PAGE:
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"World's strongest magnets"?

As a matter of fact, the neodymium magnets that we sell are currently the strongest permanent magnets on the market.
Talking about "magnet strength", this means two things:
1. The attractive force or the magnetic field strength
2. The power of resistance to the destruction of magnetisation
Table of Contents

1. Attractive force

When we speak colloquially about the "power" of a magnet, we usually refer to the following features:
  • the adhesive force on direct contact with a metal plate (or another magnet);
  • the attractive force to a piece of iron (or another magnet) at a certain distance.
We have listed the strongest magnets in our shop on a separate page:

Go to strongest magnets

2. Resistance to loss of magnetisation

There are permanent magnets that can have just as much attractive force as our neodymium super magnets. Those are referred to as AlNiCo magnets (we have a few of them in our assortment). However, they have one critical disadvantage to our super magnets:
An extremely strong magnetic field, e.g. a large neodymium super magnet, can weaken or annihilate the magnetisation of an AlNiCo magnet and even switch its north and south pole. The super magnet is much more resistant to an "interfering field" than an AlNiCo magnet. Technically speaking, the super magnet has a much higher coercive field.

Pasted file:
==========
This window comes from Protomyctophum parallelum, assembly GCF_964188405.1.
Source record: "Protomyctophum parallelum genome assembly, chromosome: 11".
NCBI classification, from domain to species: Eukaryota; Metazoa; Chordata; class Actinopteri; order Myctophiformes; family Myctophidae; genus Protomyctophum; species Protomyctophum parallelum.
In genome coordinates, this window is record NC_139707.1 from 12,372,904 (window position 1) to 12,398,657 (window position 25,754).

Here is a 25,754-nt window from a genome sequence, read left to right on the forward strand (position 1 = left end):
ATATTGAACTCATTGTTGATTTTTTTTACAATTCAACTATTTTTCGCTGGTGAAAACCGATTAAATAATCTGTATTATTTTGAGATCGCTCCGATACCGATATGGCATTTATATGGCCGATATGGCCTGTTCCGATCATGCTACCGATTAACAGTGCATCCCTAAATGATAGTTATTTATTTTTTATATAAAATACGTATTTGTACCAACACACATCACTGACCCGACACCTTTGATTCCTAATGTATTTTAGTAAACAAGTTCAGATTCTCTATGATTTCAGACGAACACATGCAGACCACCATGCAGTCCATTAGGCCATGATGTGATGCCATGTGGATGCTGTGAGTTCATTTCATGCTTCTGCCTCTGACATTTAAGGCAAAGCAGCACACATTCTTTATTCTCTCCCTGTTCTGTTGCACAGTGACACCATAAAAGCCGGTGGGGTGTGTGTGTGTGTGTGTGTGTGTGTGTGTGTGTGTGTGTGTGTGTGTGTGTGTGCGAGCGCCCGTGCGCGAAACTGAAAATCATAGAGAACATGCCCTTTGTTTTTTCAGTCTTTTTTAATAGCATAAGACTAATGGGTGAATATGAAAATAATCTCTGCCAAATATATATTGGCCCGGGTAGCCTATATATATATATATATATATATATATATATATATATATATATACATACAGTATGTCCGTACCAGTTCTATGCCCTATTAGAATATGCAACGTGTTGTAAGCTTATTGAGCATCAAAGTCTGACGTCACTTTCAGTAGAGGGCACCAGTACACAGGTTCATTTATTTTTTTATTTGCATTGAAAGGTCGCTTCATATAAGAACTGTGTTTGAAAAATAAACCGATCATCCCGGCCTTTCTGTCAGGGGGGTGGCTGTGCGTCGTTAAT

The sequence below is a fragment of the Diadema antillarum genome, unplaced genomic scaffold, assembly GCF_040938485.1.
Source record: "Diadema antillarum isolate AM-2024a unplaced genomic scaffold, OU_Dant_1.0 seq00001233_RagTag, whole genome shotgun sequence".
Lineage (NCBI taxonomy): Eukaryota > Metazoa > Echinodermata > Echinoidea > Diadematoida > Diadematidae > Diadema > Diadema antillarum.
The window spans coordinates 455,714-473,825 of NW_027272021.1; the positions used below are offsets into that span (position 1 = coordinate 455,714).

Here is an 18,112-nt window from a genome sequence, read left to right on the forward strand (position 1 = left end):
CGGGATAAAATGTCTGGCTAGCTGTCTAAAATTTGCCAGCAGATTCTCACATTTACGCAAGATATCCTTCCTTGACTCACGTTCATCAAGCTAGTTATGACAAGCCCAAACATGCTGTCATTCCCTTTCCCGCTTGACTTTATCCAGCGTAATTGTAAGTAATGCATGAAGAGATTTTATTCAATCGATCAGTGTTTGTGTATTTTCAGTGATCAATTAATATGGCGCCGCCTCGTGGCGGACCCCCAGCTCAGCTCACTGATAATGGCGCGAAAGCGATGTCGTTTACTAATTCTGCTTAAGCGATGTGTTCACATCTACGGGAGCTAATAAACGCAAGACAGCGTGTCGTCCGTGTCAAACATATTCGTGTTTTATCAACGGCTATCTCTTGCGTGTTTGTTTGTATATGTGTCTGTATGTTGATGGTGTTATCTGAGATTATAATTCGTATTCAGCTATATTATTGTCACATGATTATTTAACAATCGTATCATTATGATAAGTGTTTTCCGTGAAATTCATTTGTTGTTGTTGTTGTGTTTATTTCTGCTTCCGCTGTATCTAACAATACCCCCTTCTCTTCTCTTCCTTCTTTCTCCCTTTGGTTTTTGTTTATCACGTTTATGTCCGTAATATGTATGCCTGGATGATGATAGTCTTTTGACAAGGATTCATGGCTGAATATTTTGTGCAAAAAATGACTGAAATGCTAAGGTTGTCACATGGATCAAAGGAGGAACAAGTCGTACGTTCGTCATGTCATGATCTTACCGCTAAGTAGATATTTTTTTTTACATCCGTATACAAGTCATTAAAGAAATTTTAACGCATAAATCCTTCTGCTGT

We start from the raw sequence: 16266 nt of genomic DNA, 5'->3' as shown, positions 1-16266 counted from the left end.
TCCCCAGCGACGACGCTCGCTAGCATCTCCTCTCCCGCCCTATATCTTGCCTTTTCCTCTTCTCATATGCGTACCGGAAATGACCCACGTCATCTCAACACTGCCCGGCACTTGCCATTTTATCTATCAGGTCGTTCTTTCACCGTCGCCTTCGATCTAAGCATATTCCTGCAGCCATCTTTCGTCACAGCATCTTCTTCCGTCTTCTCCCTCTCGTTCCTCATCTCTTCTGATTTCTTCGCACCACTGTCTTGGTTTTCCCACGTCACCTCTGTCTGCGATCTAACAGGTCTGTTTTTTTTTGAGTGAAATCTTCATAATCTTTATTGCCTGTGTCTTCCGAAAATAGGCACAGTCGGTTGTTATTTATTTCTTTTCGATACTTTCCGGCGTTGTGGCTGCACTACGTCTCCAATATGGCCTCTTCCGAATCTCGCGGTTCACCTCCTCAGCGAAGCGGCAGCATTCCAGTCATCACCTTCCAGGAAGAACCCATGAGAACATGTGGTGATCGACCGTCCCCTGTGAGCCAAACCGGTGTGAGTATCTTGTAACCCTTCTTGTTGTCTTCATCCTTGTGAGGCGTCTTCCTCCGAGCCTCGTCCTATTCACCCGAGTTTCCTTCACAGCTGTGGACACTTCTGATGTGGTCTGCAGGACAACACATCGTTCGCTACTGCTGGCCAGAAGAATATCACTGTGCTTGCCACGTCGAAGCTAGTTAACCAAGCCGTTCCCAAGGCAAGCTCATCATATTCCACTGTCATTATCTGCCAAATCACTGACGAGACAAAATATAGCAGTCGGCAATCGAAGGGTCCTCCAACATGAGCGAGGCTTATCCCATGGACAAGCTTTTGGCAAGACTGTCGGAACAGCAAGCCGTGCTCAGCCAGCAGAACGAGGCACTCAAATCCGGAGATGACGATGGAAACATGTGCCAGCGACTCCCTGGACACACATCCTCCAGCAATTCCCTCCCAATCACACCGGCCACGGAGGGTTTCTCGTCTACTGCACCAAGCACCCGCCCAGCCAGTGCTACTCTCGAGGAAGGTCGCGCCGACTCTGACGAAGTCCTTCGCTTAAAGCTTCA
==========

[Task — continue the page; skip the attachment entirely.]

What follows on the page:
Maximum energy product (BH)max

The attributes "attractive force" and "power of resistance" are usually combined in the physical value "maximum energy product" (BH)max (see physical magnet data).
According to the current state of the art, the grade 52 corresponds to the largest possible maximum energy product of a permanent magnet:
  • Maximum achieved today for all permanent magnets: approx. 59 MGOe (sintered NdFeB)
  • Estimated technical limit
    • for neodymium magnets: 500 kJ/m³ (63 MGOe)
    • for all permanent magnets: approx. 720 kJ/m³ (90 MGOe)
  • Estimated theoretical limit for all permanent magnets: 960 kJ/m³ (120 MGOe)

Other important factors

The power is not only determined by the magnetic material used; equally important are the following factors:
  • Volume of the magnet
  • Form of the magnet
  • Proportions of the magnet (e.g. the ratio of the diameter to the height of a disc magnet)
  • Combination with other materials, e.g. is the magnet mounted on a piece of metal, in a metal pot, or is it "free-standing".